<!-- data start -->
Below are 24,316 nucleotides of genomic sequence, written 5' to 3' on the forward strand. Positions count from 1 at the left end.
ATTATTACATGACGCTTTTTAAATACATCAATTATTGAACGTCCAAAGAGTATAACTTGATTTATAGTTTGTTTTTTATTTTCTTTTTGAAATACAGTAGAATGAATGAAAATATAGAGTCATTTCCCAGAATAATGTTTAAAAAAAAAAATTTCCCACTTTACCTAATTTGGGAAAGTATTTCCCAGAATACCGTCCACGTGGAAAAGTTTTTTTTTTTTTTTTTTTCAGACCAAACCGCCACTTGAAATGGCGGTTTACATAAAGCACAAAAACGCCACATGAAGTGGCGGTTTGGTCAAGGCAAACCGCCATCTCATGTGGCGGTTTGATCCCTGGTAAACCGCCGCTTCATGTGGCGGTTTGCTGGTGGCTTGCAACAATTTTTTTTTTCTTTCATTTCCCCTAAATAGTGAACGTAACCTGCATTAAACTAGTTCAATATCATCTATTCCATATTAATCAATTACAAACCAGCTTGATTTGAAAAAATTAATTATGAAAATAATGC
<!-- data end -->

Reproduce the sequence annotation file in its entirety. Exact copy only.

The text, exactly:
Below are 24,316 nucleotides of genomic sequence, written 5' to 3' on the forward strand. Positions count from 1 at the left end.
ATTATTACATGACGCTTTTTAAATACATCAATTATTGAACGTCCAAAGAGTATAACTTGATTTATAGTTTGTTTTTTATTTTCTTTTTGAAATACAGTAGAATGAATGAAAATATAGAGTCATTTCCCAGAATAATGTTTAAAAAAAAAAATTTCCCACTTTACCTAATTTGGGAAAGTATTTCCCAGAATACCGTCCACGTGGAAAAGTTTTTTTTTTTTTTTTTTTCAGACCAAACCGCCACTTGAAATGGCGGTTTACATAAAGCACAAAAACGCCACATGAAGTGGCGGTTTGGTCAAGGCAAACCGCCATCTCATGTGGCGGTTTGATCCCTGGTAAACCGCCGCTTCATGTGGCGGTTTGCTGGTGGCTTGCAACAATTTTTTTTTTCTTTCATTTCCCCTAAATAGTGAACGTAACCTGCATTAAACTAGTTCAATATCATCTATTCCATATTAATCAATTACAAACCAGCTTGATTTGAAAAAATTAATTATGAAAATAATGC